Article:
Have you heard about the SBA microloan? This smaller, more flexible loan type is designed for small business owners in any stage of the game, even those who haven’t launched yet. For this reason, this loan is considered a true SBA business startup loan. You can’t use the microloan for financing property or to refinance debt. The lender will probably also ask for collateral, so expect to put personal assets or business property up to guarantee your repayment of the loan.
Loan amounts go up to $50,000 and are available to those who wouldn’t otherwise get funded. These business loans aren’t guaranteed by the SBA, so (in addition to those SBA guidelines we already mentioned) expect the bank to set the rules on who is qualified – and who isn’t. This loan term is up to six years and may require you to sit in on training or mentoring sessions as part of the loan program. It’s a good option for home businesses and non-profit daycare who want to gain more knowledge, as well as money and aren’t a fit for short-term loans.
Who qualifies for SBA loans?
In addition to meeting the basic business requirements listed above (such as being a for-profit entity in the U.S.), the bank will have its own financial requirements to meet. The obvious one is credit. While the SBA loans exist as an opportunity for those who may not qualify for funding elsewhere to have a chance at a loan, they still require you to have a demonstrated ability to repay the loan.
A good personal credit score is an indication that you can manage your loan payments and are a good credit risk. If you have poor credit, your first course of action is to improve that number so that you can appear to be a good risk in the eyes of the lender. If you don’t know your personal credit score, stop everything, and get it. You can only know what improvements you need to make after you know your score.
Since it is a business loan, it wouldn’t be possible without also running a business credit check. Your FICO SBSS score, which is available for free through Nav, can tell you what – if any – established credit history you’ve built for your start-up business.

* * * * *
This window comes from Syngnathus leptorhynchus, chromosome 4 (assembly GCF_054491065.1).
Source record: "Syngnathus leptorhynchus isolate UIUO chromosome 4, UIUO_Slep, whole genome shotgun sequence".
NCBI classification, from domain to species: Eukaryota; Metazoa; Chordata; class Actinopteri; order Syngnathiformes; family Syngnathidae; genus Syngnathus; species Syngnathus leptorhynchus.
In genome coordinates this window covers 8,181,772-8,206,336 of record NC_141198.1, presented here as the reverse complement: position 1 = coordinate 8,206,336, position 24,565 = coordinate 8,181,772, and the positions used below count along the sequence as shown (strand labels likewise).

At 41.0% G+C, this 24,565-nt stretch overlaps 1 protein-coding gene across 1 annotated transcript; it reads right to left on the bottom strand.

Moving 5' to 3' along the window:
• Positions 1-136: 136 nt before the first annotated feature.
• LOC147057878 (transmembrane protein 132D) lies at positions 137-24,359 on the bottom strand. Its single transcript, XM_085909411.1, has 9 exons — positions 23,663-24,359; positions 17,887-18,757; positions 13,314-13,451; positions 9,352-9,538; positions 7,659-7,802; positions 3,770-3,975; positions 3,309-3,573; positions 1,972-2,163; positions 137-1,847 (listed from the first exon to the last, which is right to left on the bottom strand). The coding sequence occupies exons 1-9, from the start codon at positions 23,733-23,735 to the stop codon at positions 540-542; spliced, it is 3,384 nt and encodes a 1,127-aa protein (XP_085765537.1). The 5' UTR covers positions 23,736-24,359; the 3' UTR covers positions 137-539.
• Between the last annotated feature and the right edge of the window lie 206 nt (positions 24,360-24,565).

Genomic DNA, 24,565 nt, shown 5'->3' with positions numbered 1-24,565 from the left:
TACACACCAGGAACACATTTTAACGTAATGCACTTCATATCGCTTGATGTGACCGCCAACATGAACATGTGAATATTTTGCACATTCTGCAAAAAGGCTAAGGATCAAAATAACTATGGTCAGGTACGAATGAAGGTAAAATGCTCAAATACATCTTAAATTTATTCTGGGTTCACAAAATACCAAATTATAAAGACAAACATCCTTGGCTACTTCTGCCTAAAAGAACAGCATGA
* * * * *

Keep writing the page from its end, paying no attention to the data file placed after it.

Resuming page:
Not every small business will have much of a business history, so if you find yourself without one, don’t panic. It can be easier than you think to start a business credit score, with one of the ways to have your vendors and suppliers report your on-time payments to the credit bureaus. Often this just requires you asking, so inquire with your business partners to see if they report.
Depending on the loan you apply for, you may also need a demonstrated history of doing business. While a true startup may not have any history to share with a lender, a business plan or carefully laid-out explanation of how the funds will be used to start the business is a minimum SBA loan requirement. For loans that are available only for established businesses (such as the 7(a) and the 504/CDC), expect to show the following:
- In business at least two years
- Have a solid business plan
- Have demonstrated a plan for the capital you’ll receive and how you’ll pay it back
- Have a secure financial forecast that is demonstrated by cash flow reports, profit and loss sheets, and budgets for the next few months and the years you are paying the loan
- Have available collateral
Is it possible that a lender will extend credit to a business that doesn’t meet all of the above? It could happen. Most true startups have very little of the documentation that shows sales and future revenue, but they can overcome these obstacles by showing a solid and researched plan for the money, as well as having good credit, a substantial down payment, and collateral to secure the loan.
By having as many of the above documented and ready for your loan application and interview, however, it can speed up the process – even for the most qualified borrowers.
Top SBA Lenders
So, you think you can qualify for an SBA startup loan? You’re ready to start scouting out lenders! There are many partner lenders to choose from, and the SBA Lendermatch loan program will do its part to show you which interested lenders meet your specific financing requirements and qualifications. Here’s a quick list of some of the more active players in the SBA loan market.
Smartbiz SBA loans